Design and synthesis of stable Nicotinamide Riboside analogues with potential therapeutic application
This PhD project will focus on the design, synthesis and evaluation of novel Nicotinamide Riboside analogues that are processed by tumour cells into inhibitors of key NAD-utilising enzymes.
Tumour metabolism is an increasingly attractive target for the design of novel pharmacological agents due to its relative specificity and ubiquity across numerous cancer types. Most of the major cellular metabolic pathways, including glycolysis, utilise redox potential to shift the equilibrium of reactions, the most common of which are nicotinamide adenine dinucleotide (NAD)-linked. Indeed, the NAD-linked reactions catalysed by glyceraldehyde 3-phosphate dehydrogenase (GAPDH) and lactate dehydrogenase (LDHA/B) are central to the high glycolytic rate in cancer cells, leading to the hypothesis that targeting these may represent an efficacious approach to the treatment of cancer.
We have collaborations with experts in cancer metabolism who are able to detect the uptake/transformation of our compounds and monitor their effects on cells using advanced NMR-based metabolomic analysis, supporting the design of new tools with improved specificity.
Aims of this project
1) Structure-based design and synthesis of targeted NR analogues: utilising public-domain structural data to optimise towards pre-cursors of specific inhibitors of glycolytic enzymes (e.g. GAPDH, LDHA).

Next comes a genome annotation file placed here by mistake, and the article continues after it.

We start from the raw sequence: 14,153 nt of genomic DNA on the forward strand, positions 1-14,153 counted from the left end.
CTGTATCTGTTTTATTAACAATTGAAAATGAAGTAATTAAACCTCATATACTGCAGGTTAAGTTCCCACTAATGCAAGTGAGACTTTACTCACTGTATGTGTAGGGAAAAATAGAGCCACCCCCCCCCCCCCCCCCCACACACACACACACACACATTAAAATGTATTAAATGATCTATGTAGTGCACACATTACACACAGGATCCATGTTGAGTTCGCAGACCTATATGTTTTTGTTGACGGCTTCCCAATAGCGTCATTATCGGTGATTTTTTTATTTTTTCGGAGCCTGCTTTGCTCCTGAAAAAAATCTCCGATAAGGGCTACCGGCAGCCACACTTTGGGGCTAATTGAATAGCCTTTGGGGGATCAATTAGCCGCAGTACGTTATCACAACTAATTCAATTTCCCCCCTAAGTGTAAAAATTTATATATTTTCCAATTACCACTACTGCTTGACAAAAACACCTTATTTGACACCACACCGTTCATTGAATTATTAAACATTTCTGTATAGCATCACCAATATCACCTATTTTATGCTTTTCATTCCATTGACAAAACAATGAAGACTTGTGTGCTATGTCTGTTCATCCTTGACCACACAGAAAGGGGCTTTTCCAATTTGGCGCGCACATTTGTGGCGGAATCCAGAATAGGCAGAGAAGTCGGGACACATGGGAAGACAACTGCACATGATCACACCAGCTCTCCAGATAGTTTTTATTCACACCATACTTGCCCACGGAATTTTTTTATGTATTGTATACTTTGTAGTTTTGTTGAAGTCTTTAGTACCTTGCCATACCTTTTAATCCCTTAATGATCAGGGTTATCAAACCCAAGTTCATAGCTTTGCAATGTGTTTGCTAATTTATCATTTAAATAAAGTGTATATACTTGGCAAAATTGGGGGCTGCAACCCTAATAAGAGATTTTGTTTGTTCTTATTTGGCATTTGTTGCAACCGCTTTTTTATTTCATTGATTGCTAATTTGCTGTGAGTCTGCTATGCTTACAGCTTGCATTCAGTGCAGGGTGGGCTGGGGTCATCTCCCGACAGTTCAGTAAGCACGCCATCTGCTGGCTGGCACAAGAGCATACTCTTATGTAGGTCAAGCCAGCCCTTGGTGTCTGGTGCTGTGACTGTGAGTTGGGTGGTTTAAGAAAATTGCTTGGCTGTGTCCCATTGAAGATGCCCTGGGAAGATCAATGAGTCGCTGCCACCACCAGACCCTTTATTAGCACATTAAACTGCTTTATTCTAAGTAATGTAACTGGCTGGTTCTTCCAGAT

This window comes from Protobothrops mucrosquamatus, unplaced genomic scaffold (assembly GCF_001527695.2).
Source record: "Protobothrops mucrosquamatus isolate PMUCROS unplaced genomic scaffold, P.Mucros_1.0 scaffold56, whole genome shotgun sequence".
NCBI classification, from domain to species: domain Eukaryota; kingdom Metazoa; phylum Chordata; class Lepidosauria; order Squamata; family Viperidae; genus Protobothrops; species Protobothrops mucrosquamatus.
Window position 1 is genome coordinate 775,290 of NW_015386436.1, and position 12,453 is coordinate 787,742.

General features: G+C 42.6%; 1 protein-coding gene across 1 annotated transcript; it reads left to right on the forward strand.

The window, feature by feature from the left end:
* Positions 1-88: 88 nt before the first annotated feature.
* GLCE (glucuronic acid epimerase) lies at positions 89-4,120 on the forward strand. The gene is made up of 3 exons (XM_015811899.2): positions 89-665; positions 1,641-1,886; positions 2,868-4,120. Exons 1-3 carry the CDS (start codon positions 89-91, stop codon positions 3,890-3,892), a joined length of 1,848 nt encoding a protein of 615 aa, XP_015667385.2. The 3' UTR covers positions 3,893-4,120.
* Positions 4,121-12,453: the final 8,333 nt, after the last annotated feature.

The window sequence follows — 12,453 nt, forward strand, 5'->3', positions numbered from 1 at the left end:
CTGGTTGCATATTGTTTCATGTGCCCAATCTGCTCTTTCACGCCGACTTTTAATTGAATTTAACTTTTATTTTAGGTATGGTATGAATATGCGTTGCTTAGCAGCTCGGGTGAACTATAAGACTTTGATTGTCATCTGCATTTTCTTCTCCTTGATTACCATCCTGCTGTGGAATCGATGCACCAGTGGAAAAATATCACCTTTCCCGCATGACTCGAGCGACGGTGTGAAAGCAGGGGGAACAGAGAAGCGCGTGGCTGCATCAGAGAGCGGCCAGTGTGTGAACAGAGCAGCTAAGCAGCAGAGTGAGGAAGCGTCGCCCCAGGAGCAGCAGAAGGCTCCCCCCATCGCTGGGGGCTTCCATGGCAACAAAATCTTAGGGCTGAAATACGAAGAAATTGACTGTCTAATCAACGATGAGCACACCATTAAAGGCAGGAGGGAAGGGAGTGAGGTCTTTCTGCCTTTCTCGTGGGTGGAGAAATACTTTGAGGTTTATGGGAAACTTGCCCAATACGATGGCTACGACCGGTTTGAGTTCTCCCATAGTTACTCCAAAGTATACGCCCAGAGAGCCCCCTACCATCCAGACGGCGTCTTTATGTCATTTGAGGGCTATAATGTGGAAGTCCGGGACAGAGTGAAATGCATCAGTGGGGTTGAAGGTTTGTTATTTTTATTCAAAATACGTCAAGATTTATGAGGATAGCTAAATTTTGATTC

2) Utilise our NMR based techniques for metabolomic profiling in tumour cells to assess the effects of known (tiazofurin, benzamide riboside) and novel NR analogues on glycolysis in tumour cells.
3) To develop NMR-labelled probes to examine environment-specific NAD synthetic pathways in tumour cells.
The project will be suitable for a student with a strong background in synthetic chemistry who wishes to pursue a synthetic PhD whilst developing their knowledge of Medicinal Chemistry from a supervisor with a background in the pharmaceutical industry and a proven track record in the design of clinically active drug molecules.
For more information about Sam Butterworth please visit http://www.birmingham.ac.uk/schools/cem/staff/profile.aspx?ReferenceId=57497.
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FTE Category A staff submitted: 28.00
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